Pearce, Joseph. Ignatius Press (2008). Footnotes at level of reading text. Introduction ably defends play as Christian. Appendices offer two canonical and some new critical essays. Includes ratings and reviews of six films that differ from reviews offered by guest contributor to this site.
Weis, Rene. Longman (1993). Printing of Folio and Quarto texts on facing pages, to see differences visually (but very frustrating to read). Strong footnotes.
Wells, Stanley. Oxford University Press (2008). Quarto text divided in original twenty-four scenes, but modernized spelling and punctuation. Strong historical introduction with emphasis on performance questions. Strong footnotes, comparable to Arden.
King Lear has attracted a variety of alternative expressions, either translations into contemporary English, cartoons, or the form of a prose novel.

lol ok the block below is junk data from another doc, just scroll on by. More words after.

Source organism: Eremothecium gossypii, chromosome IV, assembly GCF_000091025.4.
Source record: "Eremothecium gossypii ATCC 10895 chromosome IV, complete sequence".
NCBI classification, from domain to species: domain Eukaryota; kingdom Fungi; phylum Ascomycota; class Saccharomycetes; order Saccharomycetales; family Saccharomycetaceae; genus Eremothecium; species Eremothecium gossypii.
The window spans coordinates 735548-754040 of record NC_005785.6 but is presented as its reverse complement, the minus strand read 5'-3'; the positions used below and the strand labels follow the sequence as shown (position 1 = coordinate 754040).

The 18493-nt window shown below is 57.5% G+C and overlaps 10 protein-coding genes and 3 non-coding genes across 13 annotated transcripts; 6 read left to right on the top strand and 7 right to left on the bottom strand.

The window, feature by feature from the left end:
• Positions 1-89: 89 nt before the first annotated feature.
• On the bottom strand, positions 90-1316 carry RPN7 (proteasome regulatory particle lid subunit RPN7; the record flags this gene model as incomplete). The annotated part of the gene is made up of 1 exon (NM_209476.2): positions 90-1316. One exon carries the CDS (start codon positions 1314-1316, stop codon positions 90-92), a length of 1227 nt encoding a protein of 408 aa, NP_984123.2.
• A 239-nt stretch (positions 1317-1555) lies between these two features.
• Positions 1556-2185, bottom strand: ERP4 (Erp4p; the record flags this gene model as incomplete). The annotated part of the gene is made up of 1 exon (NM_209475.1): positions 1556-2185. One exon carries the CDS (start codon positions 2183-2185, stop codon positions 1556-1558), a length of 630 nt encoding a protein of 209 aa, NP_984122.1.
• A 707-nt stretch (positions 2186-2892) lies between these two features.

Crowther, John. Sparkenotes (2003). No Fear Shakespeare. The full Shakespeare text on the verso page, a modern translation on the recto page. There is no effort to realize the modern in poetry.
Durband, Alan. Barrons (1986). Shakespeare Made Easy. The full Shakespeare text on the verso page, a modern translation on the recto page. The poetry of the modernized version is painful, but it can be understood. Perhaps best read to realize how good Shakespeare really was.
Gill, Roma. Oxford University Press (2002). A reading text intended for students (it could have as easily been placed in the first category).
Hutchinson, Emily. Saddleback Publishing (2006). A modern translation without facing page original. It is also radically cut.
Illidge, Paul. Creber Monde Entier (2006). A prose version of the play in novel form. Generally holding to the original, with much of Shakespeare’s dialogue retained. However, . . .
Metzger, Sheri. CliffNotes (2000). Not a Lear text per se, but a common study guide. It is filled with mistakes, misunderstandings, and imaginative interpolations of the play.
Pollock, Ian. Black Dog and Levinthal (1984). A cartoon version of the play with the full play text as script.